Free Fall Associates was a computer game developer of the 1980s and early 1990s. It was founded in 1981 by Jon Freeman, his wife, game programmer Anne Westfall, and game designer Paul Reiche III. To start the new company, Freeman and Westfall left the computer game developer and publisher Epyx, the company Freeman had co-founded in 1978.
Birth of a company
Freeman, along with friend Jim Connelley, started Epyx as Automated Simulations as a vehicle to publish a game they had created together called Starfleet Orion for the Commodore PET home computer. They eventually published dozens of titles for numerous platforms, some very successful.
By 1981, however, Freeman had become frustrated with what he called "office politics" and decided to leave the company. His wife, Westfall, joined him, though she cites a desire to learn assembly language programming on the Atari 800 as a motivation. Reiche joined the duo as the company's third member.
Free Falls' first game was 1982's Tax Dodge. A Pac-Man clone for the Atari home computer systems, while clever, Tax Dodge didn't do well due to a lack of publicity.
In bed with EA
Soon Freeman made a contact that would prove pivotal for both Free Fall and the fledgling computer game publisher, Electronic Arts (EA). The same day he incorporated his company, Trip Hawkins contacted Freeman. Freeman was attracted by EA's generous attitude and the welcome windfall of development cash. Soon, Free Fall signed EA's first two development contracts.
, here shown as it appears on the Commodore 64
, was an instant hit and proved to be lucrative for both EA
and Free Fall Associates
. They followed it the same year with the sequel, Archon II: Adept
, which also proved to be very popular.
For their first title, inspired by sword-and-sorcery themes and the holographic chess-like game featured in Star Wars, they set to work on Archon. Originally developed as a two-player only game, EA requested a one-player mode as well. Though it only had a passing resemblance to chess, Archon featured innovative gameplay and theme. Freeman and Reiche developed the game design and Westfall focussed on the programming. Freeman and Reiche also developed the artwork for this first version for the Atari home systems.
Upon its release in 1984, Archon was an enormous hit and EA asked for a sequel. Archon is still regarded as a seminal game in the history of computer games.
FreeFall immediately set out to create the sequel, but significantly altered the gameplay, strategies and premise of the game, adding a new gameboard, new spells, new creatures and abilities to the mix. Archon II: Adept was also released in 1984 and received even more acclaim than the original.
Both these games were lucrative for both Free Fall and EA and were key to EA's success as a fledgling publisher. Through the years, as more systems came on the market, such as the Amiga and the Atari ST, FreeFall ported these games to those systems. The games were hits on all systems for which they were released.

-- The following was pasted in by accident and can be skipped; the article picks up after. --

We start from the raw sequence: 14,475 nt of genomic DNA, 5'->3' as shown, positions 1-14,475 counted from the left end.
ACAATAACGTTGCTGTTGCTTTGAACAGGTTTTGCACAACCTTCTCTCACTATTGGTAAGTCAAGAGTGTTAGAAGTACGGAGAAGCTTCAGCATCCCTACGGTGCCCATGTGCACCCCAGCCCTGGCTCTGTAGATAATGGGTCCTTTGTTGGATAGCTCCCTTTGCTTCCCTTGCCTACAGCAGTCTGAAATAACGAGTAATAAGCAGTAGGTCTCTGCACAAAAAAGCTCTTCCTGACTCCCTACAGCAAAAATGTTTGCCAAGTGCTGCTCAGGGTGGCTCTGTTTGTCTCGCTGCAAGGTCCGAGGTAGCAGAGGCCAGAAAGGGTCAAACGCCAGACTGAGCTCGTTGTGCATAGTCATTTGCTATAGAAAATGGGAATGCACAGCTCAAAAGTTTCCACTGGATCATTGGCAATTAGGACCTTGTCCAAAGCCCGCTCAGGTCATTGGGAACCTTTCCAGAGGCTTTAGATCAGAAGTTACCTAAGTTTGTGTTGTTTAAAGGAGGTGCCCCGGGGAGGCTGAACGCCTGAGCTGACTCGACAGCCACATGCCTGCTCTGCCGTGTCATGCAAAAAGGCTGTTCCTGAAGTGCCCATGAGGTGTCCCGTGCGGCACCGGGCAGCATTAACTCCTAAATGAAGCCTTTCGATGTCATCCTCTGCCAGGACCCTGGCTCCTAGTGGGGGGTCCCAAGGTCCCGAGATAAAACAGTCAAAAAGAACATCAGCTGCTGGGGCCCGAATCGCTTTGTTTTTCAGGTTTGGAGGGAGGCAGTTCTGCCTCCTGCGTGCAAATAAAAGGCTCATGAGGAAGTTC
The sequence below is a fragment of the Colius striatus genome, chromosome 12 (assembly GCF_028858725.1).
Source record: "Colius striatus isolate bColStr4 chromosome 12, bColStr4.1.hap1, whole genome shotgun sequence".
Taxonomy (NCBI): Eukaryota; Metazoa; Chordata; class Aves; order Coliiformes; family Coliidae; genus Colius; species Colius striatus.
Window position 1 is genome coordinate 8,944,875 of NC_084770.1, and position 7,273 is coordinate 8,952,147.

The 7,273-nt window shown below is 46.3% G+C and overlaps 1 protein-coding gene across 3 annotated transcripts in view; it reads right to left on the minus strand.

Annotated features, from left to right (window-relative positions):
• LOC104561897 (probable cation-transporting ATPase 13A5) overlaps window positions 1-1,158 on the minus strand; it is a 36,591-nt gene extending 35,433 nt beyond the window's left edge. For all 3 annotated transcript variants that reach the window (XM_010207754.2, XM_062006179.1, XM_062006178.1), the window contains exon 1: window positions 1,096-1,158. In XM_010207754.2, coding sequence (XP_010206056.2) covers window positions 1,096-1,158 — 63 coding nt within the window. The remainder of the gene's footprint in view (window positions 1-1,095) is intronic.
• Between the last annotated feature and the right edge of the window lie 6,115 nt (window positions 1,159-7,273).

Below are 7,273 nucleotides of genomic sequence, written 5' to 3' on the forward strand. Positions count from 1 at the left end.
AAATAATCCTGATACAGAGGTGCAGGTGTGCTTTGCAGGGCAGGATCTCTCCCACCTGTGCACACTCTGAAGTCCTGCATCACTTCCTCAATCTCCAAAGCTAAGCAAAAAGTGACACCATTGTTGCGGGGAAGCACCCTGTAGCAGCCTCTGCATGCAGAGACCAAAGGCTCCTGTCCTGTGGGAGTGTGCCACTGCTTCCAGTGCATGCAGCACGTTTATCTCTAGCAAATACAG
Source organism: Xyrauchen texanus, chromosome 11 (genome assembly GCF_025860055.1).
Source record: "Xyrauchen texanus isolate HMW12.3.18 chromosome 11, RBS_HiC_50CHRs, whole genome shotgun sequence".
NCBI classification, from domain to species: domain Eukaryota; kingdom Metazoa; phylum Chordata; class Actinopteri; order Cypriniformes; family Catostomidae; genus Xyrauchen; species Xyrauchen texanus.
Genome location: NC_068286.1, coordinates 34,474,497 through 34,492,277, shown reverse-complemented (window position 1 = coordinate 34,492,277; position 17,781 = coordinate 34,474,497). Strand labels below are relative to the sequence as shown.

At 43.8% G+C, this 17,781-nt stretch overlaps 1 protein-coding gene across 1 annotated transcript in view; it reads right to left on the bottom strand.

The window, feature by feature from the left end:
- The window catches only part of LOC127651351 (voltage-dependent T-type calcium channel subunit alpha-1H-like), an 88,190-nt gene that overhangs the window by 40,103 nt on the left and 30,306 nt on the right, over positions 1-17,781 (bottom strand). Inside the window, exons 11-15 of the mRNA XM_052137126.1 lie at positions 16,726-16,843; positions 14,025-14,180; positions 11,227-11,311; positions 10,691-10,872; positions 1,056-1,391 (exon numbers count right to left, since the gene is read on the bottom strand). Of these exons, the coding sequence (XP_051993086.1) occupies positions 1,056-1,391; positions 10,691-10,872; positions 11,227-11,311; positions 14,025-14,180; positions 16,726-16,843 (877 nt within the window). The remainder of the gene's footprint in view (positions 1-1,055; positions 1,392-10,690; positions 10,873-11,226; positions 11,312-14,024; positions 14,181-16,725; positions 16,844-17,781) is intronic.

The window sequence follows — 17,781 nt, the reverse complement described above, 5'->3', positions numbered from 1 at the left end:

Free Fall also developed a murder mystery game concurrently with the first Archon. Murder on the Zinderneuf (MotZ), with Robert Leyland, was innovative in that it was different each time it was played. Freeman says he was inspired by his favorite board game Clue, and MotZ generated a new plot each time it's played. MotZ debuted a few weeks after Archon, but was eclipsed by Archon's enormous success.
Freeman and Westfall went on to develop a few more games, such as Swords of Twilight (1989) for the Amiga and Archon Ultra (1994). Sometime during this period, Reiche left for other oppurtunities. None of these other games did as nearly well as Free Fall's first two seminal games.
Reiche paired up with programmer Fred Ford and the two developed the highly acclaimed Star Control series, published by Accolade. Star Control is another milestone series and a significant acheivement in the history of computer games. Reiche eventually founded the small video game developer Toys for Bob.
After the disappointment of their later titles, Free Fall went on to develop some online card games which were featured on Prodigy's GameTV service. These games included Simplex, Eureka, Reflection, Stop & Go, Grab and Heartless.
Free Fall Games
By 2002, Freeman and Westfall had renamed their company Free Fall Games. Their focus still seems to be on developing card games, presumably in an attempt to appeal to female gamers. Freeman still designs the games, but their is no word on who handles the software development, though it very well may be Westfall. Their only game to date, Triplicards, was released on or around 2002.
By all reports, Freeman and Westfall are still married.
- Free Fall Games official website (http://www.freefallgames.com)
- MobyGames entry for Free Fall Associates (http://www.mobygames.com/browse/games/j,53/?o=100)
- Interview with Jon Freeman and Anne Westfall (http://www.dadgum.com/halcyon/BOOK/FREEFALL.HTM) from Halcyon Days
- Interview with Freeman and Westfall regarding Archon from AlienBill.com (http://www.alienbill.com/vgames/archon.html) (November 1984)
- Triplicards website (http://www.triplicards.com/)